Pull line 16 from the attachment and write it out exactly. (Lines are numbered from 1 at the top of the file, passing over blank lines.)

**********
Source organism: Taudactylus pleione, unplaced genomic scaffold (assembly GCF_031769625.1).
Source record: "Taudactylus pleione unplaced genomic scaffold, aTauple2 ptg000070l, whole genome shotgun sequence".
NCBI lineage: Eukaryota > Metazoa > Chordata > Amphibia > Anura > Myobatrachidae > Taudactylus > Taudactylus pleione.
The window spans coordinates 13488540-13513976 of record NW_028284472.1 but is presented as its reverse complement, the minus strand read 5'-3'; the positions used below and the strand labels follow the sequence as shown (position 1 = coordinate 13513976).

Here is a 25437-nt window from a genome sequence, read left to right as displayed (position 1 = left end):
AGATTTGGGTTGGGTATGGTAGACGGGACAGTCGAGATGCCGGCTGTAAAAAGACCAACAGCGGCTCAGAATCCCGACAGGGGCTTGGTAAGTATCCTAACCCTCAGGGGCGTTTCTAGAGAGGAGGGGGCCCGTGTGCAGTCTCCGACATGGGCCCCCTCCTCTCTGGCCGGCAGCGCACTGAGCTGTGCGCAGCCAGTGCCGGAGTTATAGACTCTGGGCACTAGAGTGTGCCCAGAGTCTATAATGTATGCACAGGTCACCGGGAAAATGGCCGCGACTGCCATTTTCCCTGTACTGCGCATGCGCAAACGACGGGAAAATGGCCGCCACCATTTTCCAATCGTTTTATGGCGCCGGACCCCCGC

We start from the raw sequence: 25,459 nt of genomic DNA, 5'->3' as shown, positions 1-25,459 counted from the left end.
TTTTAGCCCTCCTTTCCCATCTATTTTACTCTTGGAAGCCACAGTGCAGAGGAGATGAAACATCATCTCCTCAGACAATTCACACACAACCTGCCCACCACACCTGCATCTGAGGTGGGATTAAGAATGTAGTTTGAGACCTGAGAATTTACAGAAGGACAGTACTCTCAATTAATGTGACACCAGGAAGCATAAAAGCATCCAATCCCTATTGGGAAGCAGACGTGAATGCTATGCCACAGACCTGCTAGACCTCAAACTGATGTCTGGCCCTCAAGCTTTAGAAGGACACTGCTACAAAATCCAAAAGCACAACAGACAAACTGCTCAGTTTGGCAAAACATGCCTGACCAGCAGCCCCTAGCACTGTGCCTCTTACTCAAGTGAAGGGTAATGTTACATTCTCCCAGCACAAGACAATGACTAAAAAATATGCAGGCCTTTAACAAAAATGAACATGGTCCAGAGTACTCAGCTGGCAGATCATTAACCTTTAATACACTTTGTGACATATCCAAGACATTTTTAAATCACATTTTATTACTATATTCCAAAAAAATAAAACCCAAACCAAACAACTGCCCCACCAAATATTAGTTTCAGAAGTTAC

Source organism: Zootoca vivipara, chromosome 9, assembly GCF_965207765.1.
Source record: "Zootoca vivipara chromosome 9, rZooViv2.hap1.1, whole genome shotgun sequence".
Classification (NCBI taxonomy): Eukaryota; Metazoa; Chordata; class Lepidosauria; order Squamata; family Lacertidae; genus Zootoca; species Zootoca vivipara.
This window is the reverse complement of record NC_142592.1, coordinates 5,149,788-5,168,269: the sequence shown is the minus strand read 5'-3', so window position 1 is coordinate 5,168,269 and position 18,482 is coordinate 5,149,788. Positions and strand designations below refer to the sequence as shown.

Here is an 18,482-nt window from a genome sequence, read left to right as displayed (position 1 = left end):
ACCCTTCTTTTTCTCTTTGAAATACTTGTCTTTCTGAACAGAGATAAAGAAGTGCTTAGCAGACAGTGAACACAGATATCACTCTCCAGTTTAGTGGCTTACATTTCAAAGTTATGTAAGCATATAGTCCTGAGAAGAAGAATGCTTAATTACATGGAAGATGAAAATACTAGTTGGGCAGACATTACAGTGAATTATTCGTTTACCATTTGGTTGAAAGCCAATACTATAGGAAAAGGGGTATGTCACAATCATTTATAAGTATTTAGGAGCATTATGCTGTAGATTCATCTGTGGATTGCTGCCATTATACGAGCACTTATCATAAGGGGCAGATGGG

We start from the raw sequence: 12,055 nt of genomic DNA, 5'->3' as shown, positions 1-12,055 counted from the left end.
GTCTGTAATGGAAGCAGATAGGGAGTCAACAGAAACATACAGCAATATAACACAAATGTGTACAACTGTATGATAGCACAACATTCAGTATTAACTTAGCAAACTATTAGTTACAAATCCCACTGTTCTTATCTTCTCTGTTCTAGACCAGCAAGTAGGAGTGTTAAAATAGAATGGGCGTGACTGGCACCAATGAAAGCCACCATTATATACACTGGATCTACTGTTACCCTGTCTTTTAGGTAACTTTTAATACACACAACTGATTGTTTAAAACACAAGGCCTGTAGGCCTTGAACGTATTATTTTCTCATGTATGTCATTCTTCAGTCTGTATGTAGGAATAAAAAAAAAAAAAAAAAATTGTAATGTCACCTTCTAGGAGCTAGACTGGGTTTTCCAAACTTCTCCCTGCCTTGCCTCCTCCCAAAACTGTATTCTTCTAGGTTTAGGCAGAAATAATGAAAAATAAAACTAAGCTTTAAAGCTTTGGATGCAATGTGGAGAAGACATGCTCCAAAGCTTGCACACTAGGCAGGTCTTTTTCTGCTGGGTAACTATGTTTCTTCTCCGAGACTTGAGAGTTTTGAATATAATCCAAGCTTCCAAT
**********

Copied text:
GTCTGTAATGGAAGCAGATAGGGAGTCAACAGAAACATACAGCAATATAACACAAATGTGTACAACTGTATGATAGCACAACATTCAGTATTAACTTAGCAAACTATTAGTTACAAATCCCACTGTTCTTATCTTCTCTGTTCTAGACCAGCAAGTAGGAGTGTTAAAATAGAATGGGCGTGACTGGCACCAATGAAAGCCACCATTATATACACTGGATCTACTGTTACCCTGTCTTTTAGGTAACTTTTAATACACACAACTGATTGTTTAAAACACAAGGCCTGTAGGCCTTGAACGTATTATTTTCTCATGTATGTCATTCTTCAGTCTGTATGTAGGAATAAAAAAAAAAAAAAAAAATTGTAATGTCACCTTCTAGGAGCTAGACTGGGTTTTCCAAACTTCTCCCTGCCTTGCCTCCTCCCAAAACTGTATTCTTCTAGGTTTAGGCAGAAATAATGAAAAATAAAACTAAGCTTTAAAGCTTTGGATGCAATGTGGAGAAGACATGCTCCAAAGCTTGCACACTAGGCAGGTCTTTTTCTGCTGGGTAACTATGTTTCTTCTCCGAGACTTGAGAGTTTTGAATATAATCCAAGCTTCCAAT